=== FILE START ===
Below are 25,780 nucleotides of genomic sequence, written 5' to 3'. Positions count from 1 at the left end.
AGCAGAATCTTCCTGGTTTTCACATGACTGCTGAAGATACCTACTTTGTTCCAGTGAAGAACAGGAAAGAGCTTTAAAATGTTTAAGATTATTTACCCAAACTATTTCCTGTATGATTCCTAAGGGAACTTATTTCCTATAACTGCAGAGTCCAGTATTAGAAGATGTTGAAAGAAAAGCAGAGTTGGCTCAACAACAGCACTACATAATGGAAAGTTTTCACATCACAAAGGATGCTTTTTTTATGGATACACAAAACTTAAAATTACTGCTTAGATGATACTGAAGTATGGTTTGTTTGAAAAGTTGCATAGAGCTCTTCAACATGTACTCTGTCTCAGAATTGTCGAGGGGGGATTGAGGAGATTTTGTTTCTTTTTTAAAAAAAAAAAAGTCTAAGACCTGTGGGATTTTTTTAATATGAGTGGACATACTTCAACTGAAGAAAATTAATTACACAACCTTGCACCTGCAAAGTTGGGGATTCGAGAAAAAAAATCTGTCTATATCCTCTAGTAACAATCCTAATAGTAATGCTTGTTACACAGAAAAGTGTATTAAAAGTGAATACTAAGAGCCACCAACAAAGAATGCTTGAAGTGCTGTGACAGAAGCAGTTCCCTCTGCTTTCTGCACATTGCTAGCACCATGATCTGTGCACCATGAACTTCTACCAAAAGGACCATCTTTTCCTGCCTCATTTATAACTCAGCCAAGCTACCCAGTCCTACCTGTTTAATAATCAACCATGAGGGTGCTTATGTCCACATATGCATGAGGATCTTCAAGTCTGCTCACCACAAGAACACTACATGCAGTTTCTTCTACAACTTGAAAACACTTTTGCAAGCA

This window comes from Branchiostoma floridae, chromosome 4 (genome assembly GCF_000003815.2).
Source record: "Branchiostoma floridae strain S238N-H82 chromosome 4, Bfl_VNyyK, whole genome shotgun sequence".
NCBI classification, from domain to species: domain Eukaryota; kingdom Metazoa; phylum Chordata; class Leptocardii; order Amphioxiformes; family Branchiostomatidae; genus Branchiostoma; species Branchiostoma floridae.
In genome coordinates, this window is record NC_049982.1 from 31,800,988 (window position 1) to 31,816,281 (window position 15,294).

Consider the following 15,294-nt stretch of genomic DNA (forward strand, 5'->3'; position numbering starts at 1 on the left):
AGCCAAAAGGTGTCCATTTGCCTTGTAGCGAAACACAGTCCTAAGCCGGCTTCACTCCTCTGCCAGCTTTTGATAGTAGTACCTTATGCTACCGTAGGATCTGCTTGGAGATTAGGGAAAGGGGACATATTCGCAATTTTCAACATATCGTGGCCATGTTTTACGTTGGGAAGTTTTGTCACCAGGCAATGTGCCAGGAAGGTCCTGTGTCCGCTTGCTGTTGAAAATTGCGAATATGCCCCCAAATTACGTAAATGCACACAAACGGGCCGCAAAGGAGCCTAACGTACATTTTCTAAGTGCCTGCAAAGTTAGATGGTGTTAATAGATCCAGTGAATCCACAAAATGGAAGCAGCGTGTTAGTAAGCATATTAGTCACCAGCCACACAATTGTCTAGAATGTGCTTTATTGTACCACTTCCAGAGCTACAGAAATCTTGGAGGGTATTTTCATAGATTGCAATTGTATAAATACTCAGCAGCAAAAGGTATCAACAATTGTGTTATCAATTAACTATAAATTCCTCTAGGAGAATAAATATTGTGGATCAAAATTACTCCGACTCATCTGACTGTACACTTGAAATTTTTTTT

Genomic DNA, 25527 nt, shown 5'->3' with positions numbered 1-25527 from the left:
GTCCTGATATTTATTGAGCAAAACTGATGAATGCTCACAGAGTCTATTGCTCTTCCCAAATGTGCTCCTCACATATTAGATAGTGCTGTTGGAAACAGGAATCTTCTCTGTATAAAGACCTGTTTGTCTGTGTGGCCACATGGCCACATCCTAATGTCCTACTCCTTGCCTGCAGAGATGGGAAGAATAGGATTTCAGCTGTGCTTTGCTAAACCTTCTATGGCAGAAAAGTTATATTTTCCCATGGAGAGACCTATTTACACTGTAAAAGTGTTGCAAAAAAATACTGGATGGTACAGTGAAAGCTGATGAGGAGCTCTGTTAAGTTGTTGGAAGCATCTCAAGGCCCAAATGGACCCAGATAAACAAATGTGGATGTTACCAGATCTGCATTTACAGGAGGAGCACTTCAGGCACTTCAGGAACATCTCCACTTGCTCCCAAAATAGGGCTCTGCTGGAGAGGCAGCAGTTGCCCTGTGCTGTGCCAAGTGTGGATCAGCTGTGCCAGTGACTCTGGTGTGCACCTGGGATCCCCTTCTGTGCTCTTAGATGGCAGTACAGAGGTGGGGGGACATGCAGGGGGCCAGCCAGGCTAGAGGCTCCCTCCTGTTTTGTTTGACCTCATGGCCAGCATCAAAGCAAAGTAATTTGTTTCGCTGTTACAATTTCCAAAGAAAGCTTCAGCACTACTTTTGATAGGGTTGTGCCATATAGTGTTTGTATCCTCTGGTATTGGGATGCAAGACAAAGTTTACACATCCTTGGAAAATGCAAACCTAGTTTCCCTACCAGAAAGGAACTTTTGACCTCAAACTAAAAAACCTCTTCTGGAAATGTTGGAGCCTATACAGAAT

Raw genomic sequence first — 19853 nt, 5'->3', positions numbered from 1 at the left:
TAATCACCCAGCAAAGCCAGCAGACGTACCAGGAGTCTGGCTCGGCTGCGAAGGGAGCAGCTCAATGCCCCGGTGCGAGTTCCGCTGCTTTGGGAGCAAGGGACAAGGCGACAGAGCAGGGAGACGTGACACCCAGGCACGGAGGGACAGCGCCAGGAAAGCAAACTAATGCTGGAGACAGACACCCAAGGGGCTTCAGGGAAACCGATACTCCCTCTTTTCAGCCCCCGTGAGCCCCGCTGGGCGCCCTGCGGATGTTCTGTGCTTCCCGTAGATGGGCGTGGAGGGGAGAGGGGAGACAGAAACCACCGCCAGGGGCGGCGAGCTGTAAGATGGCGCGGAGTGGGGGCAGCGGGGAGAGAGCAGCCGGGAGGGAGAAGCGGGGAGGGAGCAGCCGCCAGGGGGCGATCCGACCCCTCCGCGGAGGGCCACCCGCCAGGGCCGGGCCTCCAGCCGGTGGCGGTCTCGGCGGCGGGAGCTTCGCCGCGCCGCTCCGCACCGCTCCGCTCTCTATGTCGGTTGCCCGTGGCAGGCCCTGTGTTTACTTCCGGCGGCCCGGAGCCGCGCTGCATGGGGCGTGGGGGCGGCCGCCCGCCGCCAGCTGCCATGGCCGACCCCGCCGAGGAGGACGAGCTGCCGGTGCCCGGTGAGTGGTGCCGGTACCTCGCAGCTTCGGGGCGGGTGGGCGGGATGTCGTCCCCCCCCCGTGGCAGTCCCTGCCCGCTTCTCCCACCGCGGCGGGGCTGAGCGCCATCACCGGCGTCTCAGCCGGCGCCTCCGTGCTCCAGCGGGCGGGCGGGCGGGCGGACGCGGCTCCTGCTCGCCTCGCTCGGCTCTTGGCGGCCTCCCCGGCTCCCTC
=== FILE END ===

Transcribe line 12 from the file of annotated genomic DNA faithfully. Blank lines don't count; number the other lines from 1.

TAATCACCCAGCAAAGCCAGCAGACGTACCAGGAGTCTGGCTCGGCTGCGAAGGGAGCAGCTCAATGCCCCGGTGCGAGTTCCGCTGCTTTGGGAGCAAGGGACAAGGCGACAGAGCAGGGAGACGTGACACCCAGGCACGGAGGGACAGCGCCAGGAAAGCAAACTAATGCTGGAGACAGACACCCAAGGGGCTTCAGGGAAACCGATACTCCCTCTTTTCAGCCCCCGTGAGCCCCGCTGGGCGCCCTGCGGATGTTCTGTGCTTCCCGTAGATGGGCGTGGAGGGGAGAGGGGAGACAGAAACCACCGCCAGGGGCGGCGAGCTGTAAGATGGCGCGGAGTGGGGGCAGCGGGGAGAGAGCAGCCGGGAGGGAGAAGCGGGGAGGGAGCAGCCGCCAGGGGGCGATCCGACCCCTCCGCGGAGGGCCACCCGCCAGGGCCGGGCCTCCAGCCGGTGGCGGTCTCGGCGGCGGGAGCTTCGCCGCGCCGCTCCGCACCGCTCCGCTCTCTATGTCGGTTGCCCGTGGCAGGCCCTGTGTTTACTTCCGGCGGCCCGGAGCCGCGCTGCATGGGGCGTGGGGGCGGCCGCCCGCCGCCAGCTGCCATGGCCGACCCCGCCGAGGAGGACGAGCTGCCGGTGCCCGGTGAGTGGTGCCGGTACCTCGCAGCTTCGGGGCGGGTGGGCGGGATGTCGTCCCCCCCCCGTGGCAGTCCCTGCCCGCTTCTCCCACCGCGGCGGGGCTGAGCGCCATCACCGGCGTCTCAGCCGGCGCCTCCGTGCTCCAGCGGGCGGGCGGGCGGGCGGACGCGGCTCCTGCTCGCCTCGCTCGGCTCTTGGCGGCCTCCCCGGCTCCCTC